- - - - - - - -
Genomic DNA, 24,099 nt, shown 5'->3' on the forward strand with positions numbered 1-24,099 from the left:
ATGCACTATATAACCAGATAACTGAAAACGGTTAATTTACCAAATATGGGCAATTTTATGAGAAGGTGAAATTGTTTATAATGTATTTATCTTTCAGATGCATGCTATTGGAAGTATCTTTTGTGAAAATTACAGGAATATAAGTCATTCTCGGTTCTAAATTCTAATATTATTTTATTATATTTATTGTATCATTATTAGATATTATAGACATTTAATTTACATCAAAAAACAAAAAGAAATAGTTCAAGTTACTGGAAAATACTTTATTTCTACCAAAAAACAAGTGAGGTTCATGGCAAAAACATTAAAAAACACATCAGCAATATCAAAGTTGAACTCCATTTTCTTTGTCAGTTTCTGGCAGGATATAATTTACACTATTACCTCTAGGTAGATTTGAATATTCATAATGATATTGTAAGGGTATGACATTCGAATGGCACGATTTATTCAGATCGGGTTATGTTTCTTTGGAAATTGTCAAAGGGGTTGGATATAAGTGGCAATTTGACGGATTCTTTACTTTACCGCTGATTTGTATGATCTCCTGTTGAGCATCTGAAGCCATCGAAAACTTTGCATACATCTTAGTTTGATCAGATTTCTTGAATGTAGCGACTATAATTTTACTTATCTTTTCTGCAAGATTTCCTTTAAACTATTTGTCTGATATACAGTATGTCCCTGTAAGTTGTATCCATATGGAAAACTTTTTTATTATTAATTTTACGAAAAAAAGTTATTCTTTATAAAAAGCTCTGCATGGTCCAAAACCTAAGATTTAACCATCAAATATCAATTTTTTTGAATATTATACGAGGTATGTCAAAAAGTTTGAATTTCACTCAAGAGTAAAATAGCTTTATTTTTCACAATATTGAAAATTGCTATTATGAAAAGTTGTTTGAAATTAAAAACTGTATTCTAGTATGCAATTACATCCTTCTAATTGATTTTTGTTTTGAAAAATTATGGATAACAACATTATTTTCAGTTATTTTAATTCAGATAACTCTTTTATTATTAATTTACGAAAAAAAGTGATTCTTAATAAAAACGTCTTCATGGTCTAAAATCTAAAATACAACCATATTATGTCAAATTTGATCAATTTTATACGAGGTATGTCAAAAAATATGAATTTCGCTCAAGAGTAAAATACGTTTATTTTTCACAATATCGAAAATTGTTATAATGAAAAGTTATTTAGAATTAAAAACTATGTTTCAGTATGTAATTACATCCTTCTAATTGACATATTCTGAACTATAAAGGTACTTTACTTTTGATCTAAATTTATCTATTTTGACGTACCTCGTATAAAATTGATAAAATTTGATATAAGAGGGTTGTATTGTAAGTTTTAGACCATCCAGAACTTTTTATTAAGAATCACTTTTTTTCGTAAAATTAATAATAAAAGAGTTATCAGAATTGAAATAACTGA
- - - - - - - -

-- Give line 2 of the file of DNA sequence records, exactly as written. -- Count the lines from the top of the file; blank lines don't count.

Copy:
ATGCACTATATAACCAGATAACTGAAAACGGTTAATTTACCAAATATGGGCAATTTTATGAGAAGGTGAAATTGTTTATAATGTATTTATCTTTCAGATGCATGCTATTGGAAGTATCTTTTGTGAAAATTACAGGAATATAAGTCATTCTCGGTTCTAAATTCTAATATTATTTTATTATATTTATTGTATCATTATTAGATATTATAGACATTTAATTTACATCAAAAAACAAAAAGAAATAGTTCAAGTTACTGGAAAATACTTTATTTCTACCAAAAAACAAGTGAGGTTCATGGCAAAAACATTAAAAAACACATCAGCAATATCAAAGTTGAACTCCATTTTCTTTGTCAGTTTCTGGCAGGATATAATTTACACTATTACCTCTAGGTAGATTTGAATATTCATAATGATATTGTAAGGGTATGACATTCGAATGGCACGATTTATTCAGATCGGGTTATGTTTCTTTGGAAATTGTCAAAGGGGTTGGATATAAGTGGCAATTTGACGGATTCTTTACTTTACCGCTGATTTGTATGATCTCCTGTTGAGCATCTGAAGCCATCGAAAACTTTGCATACATCTTAGTTTGATCAGATTTCTTGAATGTAGCGACTATAATTTTACTTATCTTTTCTGCAAGATTTCCTTTAAACTATTTGTCTGATATACAGTATGTCCCTGTAAGTTGTATCCATATGGAAAACTTTTTTATTATTAATTTTACGAAAAAAAGTTATTCTTTATAAAAAGCTCTGCATGGTCCAAAACCTAAGATTTAACCATCAAATATCAATTTTTTTGAATATTATACGAGGTATGTCAAAAAGTTTGAATTTCACTCAAGAGTAAAATAGCTTTATTTTTCACAATATTGAAAATTGCTATTATGAAAAGTTGTTTGAAATTAAAAACTGTATTCTAGTATGCAATTACATCCTTCTAATTGATTTTTGTTTTGAAAAATTATGGATAACAACATTATTTTCAGTTATTTTAATTCAGATAACTCTTTTATTATTAATTTACGAAAAAAAGTGATTCTTAATAAAAACGTCTTCATGGTCTAAAATCTAAAATACAACCATATTATGTCAAATTTGATCAATTTTATACGAGGTATGTCAAAAAATATGAATTTCGCTCAAGAGTAAAATACGTTTATTTTTCACAATATCGAAAATTGTTATAATGAAAAGTTATTTAGAATTAAAAACTATGTTTCAGTATGTAATTACATCCTTCTAATTGACATATTCTGAACTATAAAGGTACTTTACTTTTGATCTAAATTTATCTATTTTGACGTACCTCGTATAAAATTGATAAAATTTGATATAAGAGGGTTGTATTGTAAGTTTTAGACCATCCAGAACTTTTTATTAAGAATCACTTTTTTTCGTAAAATTAATAATAAAAGAGTTATCAGAATTGAAATAACTGA